• $\begingroup$ In your model, the probability of drawing ten blue balls in a row is$10!^2/20!\approx 3.65\times10^{-6}$. This does not match either the OP's (approximately correct) estimate of $10^{-3}$ or the sum you gave (which exceeds $1$). $\endgroup$ – John Bentin Apr 11 '18 at 10:57
  • $\begingroup$ @JohnBentin (the last comment edited, there was a typo-- i missed 0 after 1 and used sum instead of multiplication.) This is why the probabilities that in the OP and in my answer do not match -- thanks though for pointing that out. Probably, I should have added "for example" to my last sentence to show that this is just a possible example. The final point: the likelihood of having 10 heads in a row is $2^{10},$ while the likelihood of drawing 10 blue balls in a row is $\Pi_{k=1}^{10}\frac{k}{k+10}$ $\endgroup$ – Green.H Apr 11 '18 at 12:47

The answers given so far are all theoretical. Let's be practical.

Exercise #1:

Go get a coin right now, and a piece of paper.

Flip the coin until it comes up heads three times in a row. Now, if the man's theory is correct, it should be more likely that the next toss is tails. Toss the coin one more time and record the result.

Repeat this exercise as many times as it takes to convince you that after three heads in a row, the chances of getting heads are still $50-50$. It should only take you a few minutes.

Exercise #2:

Go to the bank and get a ten dollars in pennies. That's $1000$ pennies. (Or, whatever the cheapest coin is in the country where you live.) Again, get a piece of paper, and two big jars.

Put the pennies in the first big jar and shake them and dump them out. Take every penny that landed "heads" and put it back in the first jar; put the tails in the second jar. There should be about $500$ in each.

Now do it again, but only flip the ones that came up heads. Again, separate out the heads from the tails. Now there should be about $250$ coins that have come up heads twice, and $750$ that came up tails at least once.

Do it again. Keep on doing it until you either have no coins in the heads jar, or you have a group of coins that were flipped and came up heads nine times in a row. If you have none left, start over.

OK, you now have at least one coin that just came up heads nine times in a row. Flip it, and record the results. According to the man's theory, that coin should almost never be heads. What is it in reality?

Again, repeat the experiment until you have convincing evidence that coins do not remember what happened to them in the past.

  • $\begingroup$ The problem with 'intuitive' arguments is that without rigorous proof they could be wrong! :) I always think of Littlewood's proof regarding the difference π(x) − li(x) e.g. maths.manchester.ac.uk/~roger/math31022/MSCLee.pdf $\endgroup$ – Mitch Wheat May 25 '18 at 23:14
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    $\begingroup$ @MitchWheat: I'm not suggesting an intuitive argument, I'm suggesting a practical experiment. Probabilities are not useful in the abstract; they make predictions of observed behaviours. We should always strive to check our probabilistic models against ground truth. The problem with rigorous proofs is that they might be proofs about abstract models whose characteristics do not match the world we wish to make predictions in! $\endgroup$ – Eric Lippert May 25 '18 at 23:19
  • $\begingroup$ I'm not suggesting you answer is incorrect; merely pointing out the danger of non-rigorous proofs. if you were to observe the difference between π(x) − li(x) even for very large numbers you could make the (incorrect) hypothesis (and people did so) that li(x) is always greater than π(x) .....(which it is not) $\endgroup$ – Mitch Wheat May 25 '18 at 23:25

The probability that a fair coin will come up heads, given that it already has come up heads nine times consecutively, is one half. It would still be one half whatever the history of the way it came up before. This fact is completely consistent with the probability that it will come up heads on the next ten tosses being $2^{-10}$.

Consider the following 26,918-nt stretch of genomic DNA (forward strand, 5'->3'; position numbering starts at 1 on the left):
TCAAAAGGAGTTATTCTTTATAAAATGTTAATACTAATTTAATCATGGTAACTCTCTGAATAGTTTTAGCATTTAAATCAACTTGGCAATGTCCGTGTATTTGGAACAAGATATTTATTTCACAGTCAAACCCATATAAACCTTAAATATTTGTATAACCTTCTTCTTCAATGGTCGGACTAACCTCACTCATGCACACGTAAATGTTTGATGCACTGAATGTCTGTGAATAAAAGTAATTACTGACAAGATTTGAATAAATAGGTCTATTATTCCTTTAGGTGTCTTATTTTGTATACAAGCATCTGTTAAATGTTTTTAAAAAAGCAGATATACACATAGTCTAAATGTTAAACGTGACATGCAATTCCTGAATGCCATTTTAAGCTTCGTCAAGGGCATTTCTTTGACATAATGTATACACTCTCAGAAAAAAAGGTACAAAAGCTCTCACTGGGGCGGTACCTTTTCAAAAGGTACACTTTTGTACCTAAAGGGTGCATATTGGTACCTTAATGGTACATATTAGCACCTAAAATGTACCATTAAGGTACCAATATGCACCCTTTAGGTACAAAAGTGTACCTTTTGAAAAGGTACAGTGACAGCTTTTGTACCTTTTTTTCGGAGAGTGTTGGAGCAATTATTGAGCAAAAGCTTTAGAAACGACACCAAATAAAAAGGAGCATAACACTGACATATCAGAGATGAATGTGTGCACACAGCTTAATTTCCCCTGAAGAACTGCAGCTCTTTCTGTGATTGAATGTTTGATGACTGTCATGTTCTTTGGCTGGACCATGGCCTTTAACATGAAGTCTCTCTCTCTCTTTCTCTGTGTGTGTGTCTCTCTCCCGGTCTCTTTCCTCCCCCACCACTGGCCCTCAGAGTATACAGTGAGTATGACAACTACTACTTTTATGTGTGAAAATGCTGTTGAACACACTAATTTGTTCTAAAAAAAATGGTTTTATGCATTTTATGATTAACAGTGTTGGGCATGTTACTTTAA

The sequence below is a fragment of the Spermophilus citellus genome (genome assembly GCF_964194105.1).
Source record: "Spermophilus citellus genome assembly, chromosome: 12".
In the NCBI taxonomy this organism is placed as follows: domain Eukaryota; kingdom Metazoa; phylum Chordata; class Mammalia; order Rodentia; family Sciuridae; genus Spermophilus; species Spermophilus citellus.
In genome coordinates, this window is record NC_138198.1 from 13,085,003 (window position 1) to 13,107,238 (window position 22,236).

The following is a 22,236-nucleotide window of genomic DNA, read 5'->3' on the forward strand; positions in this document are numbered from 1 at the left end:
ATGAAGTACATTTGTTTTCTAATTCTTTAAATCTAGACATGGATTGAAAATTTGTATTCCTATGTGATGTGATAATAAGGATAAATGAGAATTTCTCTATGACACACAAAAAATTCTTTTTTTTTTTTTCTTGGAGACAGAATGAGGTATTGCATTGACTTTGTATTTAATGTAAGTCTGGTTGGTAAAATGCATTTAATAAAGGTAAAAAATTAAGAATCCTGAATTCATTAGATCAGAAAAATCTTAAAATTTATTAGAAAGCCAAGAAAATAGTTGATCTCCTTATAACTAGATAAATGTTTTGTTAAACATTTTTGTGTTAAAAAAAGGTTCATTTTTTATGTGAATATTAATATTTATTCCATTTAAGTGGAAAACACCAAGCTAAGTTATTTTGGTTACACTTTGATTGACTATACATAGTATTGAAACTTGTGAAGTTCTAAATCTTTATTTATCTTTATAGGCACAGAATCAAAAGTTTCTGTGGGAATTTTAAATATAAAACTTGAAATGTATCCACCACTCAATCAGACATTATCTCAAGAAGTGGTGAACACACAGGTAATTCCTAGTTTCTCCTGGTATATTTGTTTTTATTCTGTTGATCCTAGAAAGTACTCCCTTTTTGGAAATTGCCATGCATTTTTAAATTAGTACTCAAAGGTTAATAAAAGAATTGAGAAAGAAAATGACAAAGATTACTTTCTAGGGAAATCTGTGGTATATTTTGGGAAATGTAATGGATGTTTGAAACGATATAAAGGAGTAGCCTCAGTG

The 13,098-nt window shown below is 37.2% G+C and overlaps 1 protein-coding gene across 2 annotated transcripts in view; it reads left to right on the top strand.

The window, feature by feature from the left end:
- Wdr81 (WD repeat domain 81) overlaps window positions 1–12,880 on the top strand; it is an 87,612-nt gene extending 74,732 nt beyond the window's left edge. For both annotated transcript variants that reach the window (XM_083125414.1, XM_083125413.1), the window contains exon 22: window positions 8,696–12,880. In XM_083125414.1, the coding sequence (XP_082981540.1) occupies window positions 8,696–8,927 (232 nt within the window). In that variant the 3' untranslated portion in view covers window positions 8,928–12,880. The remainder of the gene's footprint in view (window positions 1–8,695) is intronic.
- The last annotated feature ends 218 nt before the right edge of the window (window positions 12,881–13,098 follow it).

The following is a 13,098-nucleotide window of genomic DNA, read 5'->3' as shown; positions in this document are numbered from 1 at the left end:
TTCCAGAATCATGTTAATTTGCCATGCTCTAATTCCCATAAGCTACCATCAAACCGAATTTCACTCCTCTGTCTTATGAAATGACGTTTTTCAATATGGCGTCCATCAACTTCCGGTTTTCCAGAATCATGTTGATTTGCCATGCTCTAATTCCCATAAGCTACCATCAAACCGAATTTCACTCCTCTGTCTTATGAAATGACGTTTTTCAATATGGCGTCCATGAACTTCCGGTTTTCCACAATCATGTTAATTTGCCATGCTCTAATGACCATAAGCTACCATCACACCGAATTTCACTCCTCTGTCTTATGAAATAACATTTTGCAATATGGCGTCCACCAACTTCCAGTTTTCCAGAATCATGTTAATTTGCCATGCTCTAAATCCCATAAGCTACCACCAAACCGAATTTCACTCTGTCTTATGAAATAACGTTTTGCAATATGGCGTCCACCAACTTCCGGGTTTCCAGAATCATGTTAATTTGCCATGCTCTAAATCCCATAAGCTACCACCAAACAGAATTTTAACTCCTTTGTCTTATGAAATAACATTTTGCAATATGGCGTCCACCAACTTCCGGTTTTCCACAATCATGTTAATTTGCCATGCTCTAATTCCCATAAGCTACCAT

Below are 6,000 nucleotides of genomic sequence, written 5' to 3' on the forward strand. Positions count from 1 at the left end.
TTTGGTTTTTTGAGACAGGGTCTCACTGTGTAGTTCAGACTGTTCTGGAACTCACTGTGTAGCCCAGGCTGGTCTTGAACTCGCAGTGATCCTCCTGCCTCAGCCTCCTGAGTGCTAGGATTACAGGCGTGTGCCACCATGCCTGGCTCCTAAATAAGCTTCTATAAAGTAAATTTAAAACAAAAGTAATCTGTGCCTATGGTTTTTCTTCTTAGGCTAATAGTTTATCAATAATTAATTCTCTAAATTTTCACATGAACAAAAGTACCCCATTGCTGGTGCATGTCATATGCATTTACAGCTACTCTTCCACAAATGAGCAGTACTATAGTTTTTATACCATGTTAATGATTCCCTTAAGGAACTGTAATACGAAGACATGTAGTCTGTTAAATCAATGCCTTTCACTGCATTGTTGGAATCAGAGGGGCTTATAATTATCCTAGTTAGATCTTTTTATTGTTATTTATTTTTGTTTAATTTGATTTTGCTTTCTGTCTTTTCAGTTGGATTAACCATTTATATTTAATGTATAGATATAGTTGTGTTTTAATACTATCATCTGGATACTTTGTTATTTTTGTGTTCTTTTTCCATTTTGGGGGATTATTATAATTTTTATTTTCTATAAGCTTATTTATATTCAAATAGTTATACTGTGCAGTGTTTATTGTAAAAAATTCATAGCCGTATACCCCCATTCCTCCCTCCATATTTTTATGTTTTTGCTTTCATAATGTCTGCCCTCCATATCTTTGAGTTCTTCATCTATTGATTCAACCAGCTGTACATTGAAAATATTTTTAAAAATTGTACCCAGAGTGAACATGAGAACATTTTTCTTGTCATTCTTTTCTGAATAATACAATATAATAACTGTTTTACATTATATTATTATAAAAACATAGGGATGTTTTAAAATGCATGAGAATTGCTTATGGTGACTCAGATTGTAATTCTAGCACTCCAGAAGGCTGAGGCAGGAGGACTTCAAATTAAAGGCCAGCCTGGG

Let $E$ be the event that the first nine flips are all heads and $F$ be the event that the first ten flips are all heads. The probability of getting ten conservative heads in ten flips is small. $P(F) =(0.5)^{10}$. But now it is given that the first nine flips are all heads. So the probability that the tenth flip is also a head should be

$$P(F|E) =\frac{P(F\cap E)} {P(E)} =\frac{0.5^{10}}{0.5^9}=0.5$$


If the man had announced at the trial that he was confident in an 0.1% chance of death because he would flip 9 consecutive heads that night, then he would be correct: there is an 0.2% chance of that string of heads occurring. However, he cheated and waited until this monstrously unlikely event happened by exhaustion. Now he's living in the 0.2% universe, so while it's unlikely for him to have gotten there...now that he is there, the past flips are no longer relevant to his future success.


The probability of getting $10$ heads in a row is exactly the same (given a fair coin) as the chance of getting $9$ heads, then a tail. Using your logic, the probability of getting $9$ heads and one tail (in that order) is $\frac{1}{1024}$, so you have only a $\frac{1}{1024}$ chance of surviving.

The probability of an events is the number of ways it can happen divided by the number of results that are currently possible, not the number of ways it can happen divided by the number of results that could have happened.

Suppose you had $512$ hats, and you randomly choose one. Suppose you happen to choose the hat numbered $1$. You could say "The probability of choosing hat $1$ and getting heads is $\frac{1}{1024}$, so I only have a $\frac{1}{1024}$ chance of dying", but that would be fallacious reasoning. The probability of getting the exact combination "hat $1$ and heads" is $\frac{1}{1024}$, but there are $512$ other "hat x and heads" combination. So there's $512$ ways to die out of $1024$ possibilities, giving you a $\frac{1}{2}$ chance of dying.

Similarly, the probability of the exact combination "$9$ heads, then anther head" is $\frac{1}{1024}$, but there are $512$ other combinations that also end with heads as the last flip, so your total probability of dying is $\frac{1}{2}$. You have to be consistent: either divide the number of ways to die once you've gotten nine heads by the number of possibilities that remain once you've flipped the coin nine times, or divide the total ways to die before you start flipping by the number of ways to flip a coin $10$ times. Comparing the number of ways of dying that remain after you've gotten $9$ heads to the number of possibilities before you've flipped the coin is fallacious.

Since this is a normal distribution, in within the first $10$ tosses

Are you using "normal" to mean "usual", or Gaussian? A coin flip is not Gaussian, it's Bernoulli.